Read the full story at Science Daily.
Forests across the United States — and especially forest soils — store massive amounts of carbon, offsetting about 10 percent of the country’s annual greenhouse gas emissions and helping to mitigate climate change.
But for more than 20 years, experts have warned that the strength of this carbon “sink” is declining and will level off around mid-century. One way to compensate for the declining sink strength of U.S. forests is to add more trees — by actively replanting after disturbances like wildfires or by allowing forests to retake marginal croplands, for example.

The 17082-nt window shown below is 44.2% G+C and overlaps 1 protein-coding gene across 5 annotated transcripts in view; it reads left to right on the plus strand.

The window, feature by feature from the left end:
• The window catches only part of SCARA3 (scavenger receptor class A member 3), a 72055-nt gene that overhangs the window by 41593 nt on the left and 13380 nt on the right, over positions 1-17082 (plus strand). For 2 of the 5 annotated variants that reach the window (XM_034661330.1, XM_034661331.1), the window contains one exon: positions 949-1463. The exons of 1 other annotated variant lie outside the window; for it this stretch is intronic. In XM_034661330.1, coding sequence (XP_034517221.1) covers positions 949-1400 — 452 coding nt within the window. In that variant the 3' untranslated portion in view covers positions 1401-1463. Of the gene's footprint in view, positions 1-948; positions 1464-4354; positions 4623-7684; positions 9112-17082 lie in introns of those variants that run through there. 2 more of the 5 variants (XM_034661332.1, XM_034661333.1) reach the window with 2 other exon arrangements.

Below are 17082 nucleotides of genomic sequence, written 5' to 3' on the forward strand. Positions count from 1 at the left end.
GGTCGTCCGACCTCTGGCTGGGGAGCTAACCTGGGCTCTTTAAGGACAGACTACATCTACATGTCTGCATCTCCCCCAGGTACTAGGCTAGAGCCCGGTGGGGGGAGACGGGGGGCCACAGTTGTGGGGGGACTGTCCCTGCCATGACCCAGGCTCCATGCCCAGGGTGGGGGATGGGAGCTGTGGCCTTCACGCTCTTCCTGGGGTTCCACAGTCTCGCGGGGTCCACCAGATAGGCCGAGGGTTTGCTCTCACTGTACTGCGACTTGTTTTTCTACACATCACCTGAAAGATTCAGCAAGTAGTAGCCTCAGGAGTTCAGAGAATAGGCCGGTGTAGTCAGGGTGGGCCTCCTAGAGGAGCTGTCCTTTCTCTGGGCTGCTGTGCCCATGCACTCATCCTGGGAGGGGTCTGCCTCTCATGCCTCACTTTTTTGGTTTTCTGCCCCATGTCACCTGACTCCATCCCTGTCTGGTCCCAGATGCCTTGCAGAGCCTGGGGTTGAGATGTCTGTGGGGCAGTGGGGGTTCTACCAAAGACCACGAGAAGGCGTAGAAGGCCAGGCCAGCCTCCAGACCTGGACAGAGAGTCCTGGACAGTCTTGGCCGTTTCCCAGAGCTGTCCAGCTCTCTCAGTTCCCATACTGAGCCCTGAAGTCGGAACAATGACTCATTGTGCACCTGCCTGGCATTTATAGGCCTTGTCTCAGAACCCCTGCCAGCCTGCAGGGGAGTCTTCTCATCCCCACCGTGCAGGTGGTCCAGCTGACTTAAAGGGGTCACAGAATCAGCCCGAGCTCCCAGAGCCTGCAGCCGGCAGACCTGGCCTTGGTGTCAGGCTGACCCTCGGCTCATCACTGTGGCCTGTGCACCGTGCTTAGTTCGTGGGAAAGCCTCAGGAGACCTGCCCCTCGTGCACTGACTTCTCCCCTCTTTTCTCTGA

A study scheduled for online publication the week of Feb. 26 in Proceedings of the National Academy of Sciences provides the first empirically based, published estimate of the total amount of carbon currently accumulating in the topsoil of U.S. forests undergoing these two types of reforestation.